A limited liability company (LLC) is a hybrid entity that combines the flexibility of a partnership and the liability protection of a corporation. With an LLC there are no ownership or member restrictions, and no strict requirements on how profits and losses are divided up among members. Like a corporation, owners of an LLC are protected from personal liability related to business debts and claims. Like a partnership, taxes pass through the business, and are reported on each owner’s personal tax return.
There is a lack of uniformity from state to state on how an LLC is regulated, so it is best to verify the specific rules and requirements of the states your business will be operating in. More information can be found here to help you determine if an LLC is the right entity for you.
For some business types, a corporation may be the best entity option. There are two main corporation types – C corporation and S corporation. C corporations (C corps) are legal entities created under state law, that exist separately from the owners. Under the law, C corps are viewed as a distinct “legal person”, and can engage in the same business activities as any individual. It is this status that affords the owners of the corporation their liability protection, and makes it one of the best shields against personal liability.
C corps can also sell stock, with no restrictions on the number of shareholders, so if you plan to take your business public, this is the entity for you. The disadvantages of a C corp are it is more costly and complex to set up and operate, owners pay double tax on earnings (both at the corporate and shareholder levels), and each state has different rules and requirements that must be adhered to. You can read more about C corporations here.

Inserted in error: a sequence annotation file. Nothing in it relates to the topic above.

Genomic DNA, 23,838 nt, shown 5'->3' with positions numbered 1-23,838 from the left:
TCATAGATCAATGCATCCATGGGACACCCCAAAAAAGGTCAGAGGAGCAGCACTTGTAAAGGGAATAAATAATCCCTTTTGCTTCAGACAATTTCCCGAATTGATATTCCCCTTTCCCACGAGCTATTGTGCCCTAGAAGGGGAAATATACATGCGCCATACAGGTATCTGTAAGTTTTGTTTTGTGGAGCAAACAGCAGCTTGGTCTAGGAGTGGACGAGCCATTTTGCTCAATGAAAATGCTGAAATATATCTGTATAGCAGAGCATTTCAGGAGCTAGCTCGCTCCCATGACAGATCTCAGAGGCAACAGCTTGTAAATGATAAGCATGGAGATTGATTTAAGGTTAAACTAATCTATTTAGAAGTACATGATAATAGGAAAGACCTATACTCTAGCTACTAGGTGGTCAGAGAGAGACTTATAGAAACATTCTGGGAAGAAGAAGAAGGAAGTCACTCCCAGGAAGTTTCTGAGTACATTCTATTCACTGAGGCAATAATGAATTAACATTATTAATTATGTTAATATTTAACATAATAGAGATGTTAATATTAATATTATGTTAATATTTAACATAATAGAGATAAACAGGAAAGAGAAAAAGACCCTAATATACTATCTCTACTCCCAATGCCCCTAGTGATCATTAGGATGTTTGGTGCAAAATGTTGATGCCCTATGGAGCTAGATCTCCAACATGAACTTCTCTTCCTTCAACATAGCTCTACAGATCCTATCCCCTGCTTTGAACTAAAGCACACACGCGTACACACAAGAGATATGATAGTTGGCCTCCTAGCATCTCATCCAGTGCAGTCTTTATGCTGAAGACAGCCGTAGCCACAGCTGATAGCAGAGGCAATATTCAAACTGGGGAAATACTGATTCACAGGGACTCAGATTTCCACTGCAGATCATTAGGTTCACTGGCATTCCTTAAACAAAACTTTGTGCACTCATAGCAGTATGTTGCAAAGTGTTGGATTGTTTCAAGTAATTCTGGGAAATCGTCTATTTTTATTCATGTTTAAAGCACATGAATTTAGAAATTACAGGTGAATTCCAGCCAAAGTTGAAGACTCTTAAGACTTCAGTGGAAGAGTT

S corporations are essentially a regular corporation (C corp), but with a pass through tax status. This pass through allows for the avoidance of double taxation that occurs with C corps; however, there are very strict rules governing S corps, including limitations on who can be a shareholder, the number of shareholders, and the restriction of only having one class of stock . You can find additional information on the advantages and disadvantages of setting up an S corp here.
As you can see, when it comes to choosing the right entity for your business there are lots of things to consider. This is an important step, so take the time to determine the best entity choice for your business. And remember, if you need help setting up an LLC, C corporation, S Corporation, or other business entity, please contact us. We are always here to help!
Tricia Meyer is Founder + Managing Attorney of Meyer Law, one of the fastest growing law firms in the United States. Meyer helps entrepreneurs and technology companies from startups to large corporations with day-to-day matters and notable clients include companies that have appeared on Shark Tank to companies gracing the Inc. 500 to some of the largest companies in the world.
Tricia has been named on the Forbes Next 1000 list, is one of the Most Influential Female Lawyers in Chicago according to Crain’s Chicago Business and been recognized as a top 10 technology lawyer.
As an entrepreneur and a lawyer, Meyer has a unique perspective and has mentored thousands of startups and scaling companies at tech incubators and accelerators across the United States such as 1871, WeWork Labs and Techstars. Tricia has been featured in Inc., Crain’s, Chicago Tribune, NBC Chicago, American Express OPEN Forum, and more. Learn more at www.MeetMeyerLaw.com and follow Meyer Law’s story on Instagram @loveyourlawyer.